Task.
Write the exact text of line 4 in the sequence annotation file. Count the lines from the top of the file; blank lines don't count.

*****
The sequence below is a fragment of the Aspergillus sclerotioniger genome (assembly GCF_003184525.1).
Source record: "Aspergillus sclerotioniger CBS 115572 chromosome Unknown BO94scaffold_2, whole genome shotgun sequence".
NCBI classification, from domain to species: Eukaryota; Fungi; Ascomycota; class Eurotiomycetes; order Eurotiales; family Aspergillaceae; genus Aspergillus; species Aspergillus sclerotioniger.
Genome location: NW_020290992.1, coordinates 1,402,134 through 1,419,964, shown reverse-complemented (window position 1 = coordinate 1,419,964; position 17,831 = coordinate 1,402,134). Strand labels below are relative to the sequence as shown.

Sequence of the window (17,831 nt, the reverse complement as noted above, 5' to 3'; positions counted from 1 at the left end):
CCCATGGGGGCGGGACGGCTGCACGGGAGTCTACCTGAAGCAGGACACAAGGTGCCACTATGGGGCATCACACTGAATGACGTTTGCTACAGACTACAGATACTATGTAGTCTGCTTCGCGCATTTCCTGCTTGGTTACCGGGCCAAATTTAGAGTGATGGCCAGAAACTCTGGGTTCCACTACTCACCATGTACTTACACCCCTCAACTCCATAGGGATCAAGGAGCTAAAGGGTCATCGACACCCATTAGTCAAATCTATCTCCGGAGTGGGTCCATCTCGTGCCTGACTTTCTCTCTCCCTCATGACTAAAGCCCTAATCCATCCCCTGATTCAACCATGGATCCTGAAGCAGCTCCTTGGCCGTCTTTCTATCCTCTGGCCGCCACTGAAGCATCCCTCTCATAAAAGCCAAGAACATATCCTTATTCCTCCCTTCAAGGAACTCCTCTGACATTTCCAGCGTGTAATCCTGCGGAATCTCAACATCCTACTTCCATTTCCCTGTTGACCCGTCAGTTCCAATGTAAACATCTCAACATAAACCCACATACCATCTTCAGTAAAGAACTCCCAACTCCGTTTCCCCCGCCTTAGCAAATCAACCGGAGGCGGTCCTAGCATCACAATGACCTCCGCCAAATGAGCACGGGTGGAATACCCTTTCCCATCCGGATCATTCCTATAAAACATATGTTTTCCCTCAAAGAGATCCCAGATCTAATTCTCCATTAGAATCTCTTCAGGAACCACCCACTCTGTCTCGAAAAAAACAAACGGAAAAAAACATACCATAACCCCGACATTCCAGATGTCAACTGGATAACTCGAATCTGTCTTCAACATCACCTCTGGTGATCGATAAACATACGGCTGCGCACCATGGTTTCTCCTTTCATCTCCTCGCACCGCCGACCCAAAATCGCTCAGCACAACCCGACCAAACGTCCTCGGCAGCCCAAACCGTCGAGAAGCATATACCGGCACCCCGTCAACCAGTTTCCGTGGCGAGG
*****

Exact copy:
Genome location: NW_020290992.1, coordinates 1,402,134 through 1,419,964, shown reverse-complemented (window position 1 = coordinate 1,419,964; position 17,831 = coordinate 1,402,134). Strand labels below are relative to the sequence as shown.